Woodrow Wilson’s Stroke

On October 2, 1919, Edith Wilson found her husband, US President Woodrow Wilson, unconscious on the floor of his private bathroom. The nation spent the next 17 months not knowing Wilson’s condition or prognosis. Woodrow Wilson’s stroke changed world policy, our understanding of the presidency, and might even have affected who would be elected the next president.

The Battle of Wilson’s Creek and the Fight for Missouri

While the Battle of Bull Run, also called the Battle on Manassas- the first major battle of the U.S. Civil War- is well known, the second major battle of the war is nearly forgotten. The Battle of Wilson’s Creek was the first major battle of the war fought west of the Mississippi and represented the conflicted loyalties of the border states. The History Guy recalls a little remembered battle over control of Missouri.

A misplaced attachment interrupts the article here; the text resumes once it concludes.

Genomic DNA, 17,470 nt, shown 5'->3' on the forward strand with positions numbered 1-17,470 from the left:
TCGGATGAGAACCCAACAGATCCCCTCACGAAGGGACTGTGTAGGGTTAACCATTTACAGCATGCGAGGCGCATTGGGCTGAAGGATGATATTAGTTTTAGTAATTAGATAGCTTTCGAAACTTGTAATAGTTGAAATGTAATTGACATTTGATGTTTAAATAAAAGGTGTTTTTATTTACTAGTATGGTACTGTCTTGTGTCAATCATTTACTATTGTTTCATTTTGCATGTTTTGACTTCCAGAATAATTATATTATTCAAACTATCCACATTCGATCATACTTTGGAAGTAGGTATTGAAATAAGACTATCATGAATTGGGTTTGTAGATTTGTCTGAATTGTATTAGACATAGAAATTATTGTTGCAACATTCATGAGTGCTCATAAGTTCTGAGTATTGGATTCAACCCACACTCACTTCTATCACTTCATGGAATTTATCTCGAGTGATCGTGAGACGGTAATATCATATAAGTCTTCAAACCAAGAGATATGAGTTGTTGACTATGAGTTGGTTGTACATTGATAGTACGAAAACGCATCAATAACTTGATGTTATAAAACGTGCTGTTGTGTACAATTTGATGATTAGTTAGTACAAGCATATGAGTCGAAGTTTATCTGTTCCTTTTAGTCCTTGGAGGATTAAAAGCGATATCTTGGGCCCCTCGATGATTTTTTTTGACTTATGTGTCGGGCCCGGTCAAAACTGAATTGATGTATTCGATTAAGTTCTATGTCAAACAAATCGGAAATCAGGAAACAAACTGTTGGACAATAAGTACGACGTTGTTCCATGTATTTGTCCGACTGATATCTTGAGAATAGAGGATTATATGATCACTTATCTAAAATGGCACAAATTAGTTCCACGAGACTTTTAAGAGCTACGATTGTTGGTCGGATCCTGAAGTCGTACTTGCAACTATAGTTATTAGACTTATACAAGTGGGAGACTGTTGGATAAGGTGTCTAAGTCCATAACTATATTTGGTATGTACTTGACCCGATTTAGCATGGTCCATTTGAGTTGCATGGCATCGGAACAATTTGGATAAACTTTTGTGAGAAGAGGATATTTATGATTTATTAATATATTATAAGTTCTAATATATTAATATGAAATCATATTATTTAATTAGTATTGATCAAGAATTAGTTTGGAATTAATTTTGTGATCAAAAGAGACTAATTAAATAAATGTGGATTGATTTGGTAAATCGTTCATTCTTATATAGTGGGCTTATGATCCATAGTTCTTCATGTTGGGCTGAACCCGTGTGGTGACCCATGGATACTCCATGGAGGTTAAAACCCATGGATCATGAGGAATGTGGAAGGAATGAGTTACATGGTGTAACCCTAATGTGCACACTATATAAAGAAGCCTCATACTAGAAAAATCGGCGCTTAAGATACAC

Submarine Chasers of the U.S. Navy

Among the strategies for dealing with the U-boat threat to U.S. shipping was a series of small vessels, designed to be built cheaply and quickly, and optimized to find and hunt submarines. The sub chasers were small, but ended up playing out-sized roles along the coasts of the United States and around the world. The History Guy tells the forgotten story of the submarine chasers of the U.S. Navy.

U.S. Automotive History and the Chevy Vega

Facing increasing competition from economy cars from Japan and Europe, General Motors roared into the subcompact market with an innovative design based on cutting edge technology. The Chevrolet Vega was the 1971 Motor Trend Car of the Year, but problems were soon to follow. The History Guy recalls the forgotten history of the dawn of “subcompact” cars and “the car that nearly destroyed G.M.”